Knowing good SQL questions to ask during an interview with a developer can help you filter out the best candidates from the ones who aren’t the most qualified. There’s a huge difference between “It worked on my machine” and “It scales well in production.” These interview questions will help you filter out the bad apples before you hire them.
10. Explain why DBAs don’t like cursors.
I like to phrase this interview question this way because I’m not saying the DBA is right – I’m just asking the developer to explain the DBA’s point of view. I don’t have a problem with the developer rolling their eyes as they explain the answer, but I have a problem with the developer being surprised by the question.
The candidate gets bonus points if they seem even vaguely aware of the terms “set-based processing” and “row-based processing”, but that’s purely a bonus. (I wish I could say that these concepts are requirements, but in today’s economic market, companies don’t always want to pay top dollar to get the best candidates.)
9. Where do you like business logic – in the app or in the database? Why?
Personally, I like stored procedures because they’re easier for us DBAs to test, tune and tweak. On the other hand, the developer community isn’t always as fond of stored procs. For their side, see these posts by Jeff Atwood:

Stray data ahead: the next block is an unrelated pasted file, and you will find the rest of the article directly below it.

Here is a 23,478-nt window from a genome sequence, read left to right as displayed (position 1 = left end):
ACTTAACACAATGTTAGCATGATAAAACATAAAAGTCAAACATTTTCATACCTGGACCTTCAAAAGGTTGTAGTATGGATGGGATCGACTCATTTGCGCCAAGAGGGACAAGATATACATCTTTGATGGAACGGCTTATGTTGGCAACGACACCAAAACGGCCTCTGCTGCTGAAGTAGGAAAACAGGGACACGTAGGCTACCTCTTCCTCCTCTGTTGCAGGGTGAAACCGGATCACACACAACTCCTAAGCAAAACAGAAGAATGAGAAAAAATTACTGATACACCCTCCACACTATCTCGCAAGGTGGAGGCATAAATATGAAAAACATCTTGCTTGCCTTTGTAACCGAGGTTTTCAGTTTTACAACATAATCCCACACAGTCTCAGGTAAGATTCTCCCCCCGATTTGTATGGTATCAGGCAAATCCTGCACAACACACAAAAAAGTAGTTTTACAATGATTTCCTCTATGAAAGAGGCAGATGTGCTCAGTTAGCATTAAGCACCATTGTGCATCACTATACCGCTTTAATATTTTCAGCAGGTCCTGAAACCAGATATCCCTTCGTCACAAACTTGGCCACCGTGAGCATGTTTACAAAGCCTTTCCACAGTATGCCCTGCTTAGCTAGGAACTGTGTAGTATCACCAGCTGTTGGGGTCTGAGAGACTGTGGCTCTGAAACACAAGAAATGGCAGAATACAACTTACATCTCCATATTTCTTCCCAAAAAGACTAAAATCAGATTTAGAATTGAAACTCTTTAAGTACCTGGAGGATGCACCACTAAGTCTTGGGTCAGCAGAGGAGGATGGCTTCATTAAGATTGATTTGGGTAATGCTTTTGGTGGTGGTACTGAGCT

I don’t mind what arguments the coder candidate uses, but I want to see ’em put some thought into it. No matter which angle they take, I’ll play the devil’s advocate and prod them with arguments just to see how they react.
8. Explain when and how transactions should be used.
Start with just that open-ended interview question, and if they have trouble getting started, give them a scenario.
“Say we’ve got a table for Orders, and a table for OrderDetails. Someone places an order for two books – Bacon: A Love Story and the hit bestseller Eat What You Want and Die Like A Man. Tell me what happens.”
After they’ve answered, ask them when transactions should not be used. I don’t want my developers wrapping anything inside a transaction unless it absolutely needs to be. (Unlike bacon, which should be used as often as possible for wrapping purposes.)
7. Explain referential integrity and where it can be enforced.
If they stumble on the question, circle back to the Orders and OrderDetails tables we used as examples earlier. What’s an orphan? How do we make sure that we don’t end up with OrderDetails for records with no matching Order record? Where are all the places we could enforce referential integrity? (Think foreign keys, triggers, the application, or not at all.) Have you worked in places where there was no referential integrity, and what problems did you run into?
6. What’s the fastest way to get a thousand records into the database?